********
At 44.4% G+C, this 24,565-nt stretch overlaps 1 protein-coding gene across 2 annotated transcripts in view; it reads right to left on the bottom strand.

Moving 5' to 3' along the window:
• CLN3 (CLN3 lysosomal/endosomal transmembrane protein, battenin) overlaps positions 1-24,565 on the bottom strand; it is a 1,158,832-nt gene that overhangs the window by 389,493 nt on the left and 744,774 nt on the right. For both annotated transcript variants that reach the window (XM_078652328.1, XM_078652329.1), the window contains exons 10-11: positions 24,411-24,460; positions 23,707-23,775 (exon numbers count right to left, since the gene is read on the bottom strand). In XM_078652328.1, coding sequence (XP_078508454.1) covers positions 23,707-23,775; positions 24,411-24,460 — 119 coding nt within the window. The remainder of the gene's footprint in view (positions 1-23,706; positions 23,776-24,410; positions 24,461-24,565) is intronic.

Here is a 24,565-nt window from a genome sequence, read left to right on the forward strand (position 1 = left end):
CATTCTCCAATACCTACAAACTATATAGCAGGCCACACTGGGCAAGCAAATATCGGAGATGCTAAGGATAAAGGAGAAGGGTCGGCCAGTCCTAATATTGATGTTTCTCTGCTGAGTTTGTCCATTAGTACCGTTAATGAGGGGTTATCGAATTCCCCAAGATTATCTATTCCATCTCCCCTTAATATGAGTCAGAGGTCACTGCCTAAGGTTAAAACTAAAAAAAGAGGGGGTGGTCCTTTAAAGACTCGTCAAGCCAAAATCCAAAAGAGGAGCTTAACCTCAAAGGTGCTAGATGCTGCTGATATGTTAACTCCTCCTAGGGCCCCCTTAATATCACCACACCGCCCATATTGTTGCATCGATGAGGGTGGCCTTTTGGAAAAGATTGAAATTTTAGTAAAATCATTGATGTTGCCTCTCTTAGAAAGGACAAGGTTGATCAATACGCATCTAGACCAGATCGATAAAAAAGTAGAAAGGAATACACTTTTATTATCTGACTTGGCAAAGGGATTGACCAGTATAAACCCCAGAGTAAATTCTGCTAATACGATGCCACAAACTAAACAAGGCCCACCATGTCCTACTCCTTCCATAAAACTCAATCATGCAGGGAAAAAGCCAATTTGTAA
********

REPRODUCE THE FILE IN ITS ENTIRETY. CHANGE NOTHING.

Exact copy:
At 44.4% G+C, this 24,565-nt stretch overlaps 1 protein-coding gene across 2 annotated transcripts in view; it reads right to left on the bottom strand.

Moving 5' to 3' along the window:
• CLN3 (CLN3 lysosomal/endosomal transmembrane protein, battenin) overlaps positions 1-24,565 on the bottom strand; it is a 1,158,832-nt gene that overhangs the window by 389,493 nt on the left and 744,774 nt on the right. For both annotated transcript variants that reach the window (XM_078652328.1, XM_078652329.1), the window contains exons 10-11: positions 24,411-24,460; positions 23,707-23,775 (exon numbers count right to left, since the gene is read on the bottom strand). In XM_078652328.1, coding sequence (XP_078508454.1) covers positions 23,707-23,775; positions 24,411-24,460 — 119 coding nt within the window. The remainder of the gene's footprint in view (positions 1-23,706; positions 23,776-24,410; positions 24,461-24,565) is intronic.

Here is a 24,565-nt window from a genome sequence, read left to right on the forward strand (position 1 = left end):
CATTCTCCAATACCTACAAACTATATAGCAGGCCACACTGGGCAAGCAAATATCGGAGATGCTAAGGATAAAGGAGAAGGGTCGGCCAGTCCTAATATTGATGTTTCTCTGCTGAGTTTGTCCATTAGTACCGTTAATGAGGGGTTATCGAATTCCCCAAGATTATCTATTCCATCTCCCCTTAATATGAGTCAGAGGTCACTGCCTAAGGTTAAAACTAAAAAAAGAGGGGGTGGTCCTTTAAAGACTCGTCAAGCCAAAATCCAAAAGAGGAGCTTAACCTCAAAGGTGCTAGATGCTGCTGATATGTTAACTCCTCCTAGGGCCCCCTTAATATCACCACACCGCCCATATTGTTGCATCGATGAGGGTGGCCTTTTGGAAAAGATTGAAATTTTAGTAAAATCATTGATGTTGCCTCTCTTAGAAAGGACAAGGTTGATCAATACGCATCTAGACCAGATCGATAAAAAAGTAGAAAGGAATACACTTTTATTATCTGACTTGGCAAAGGGATTGACCAGTATAAACCCCAGAGTAAATTCTGCTAATACGATGCCACAAACTAAACAAGGCCCACCATGTCCTACTCCTTCCATAAAACTCAATCATGCAGGGAAAAAGCCAATTTGTAA